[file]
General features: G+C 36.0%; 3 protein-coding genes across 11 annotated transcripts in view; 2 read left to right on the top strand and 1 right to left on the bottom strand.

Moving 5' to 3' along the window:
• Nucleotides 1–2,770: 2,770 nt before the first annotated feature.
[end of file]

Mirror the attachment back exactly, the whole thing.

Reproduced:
General features: G+C 36.0%; 3 protein-coding genes across 11 annotated transcripts in view; 2 read left to right on the top strand and 1 right to left on the bottom strand.

Moving 5' to 3' along the window:
• Nucleotides 1–2,770: 2,770 nt before the first annotated feature.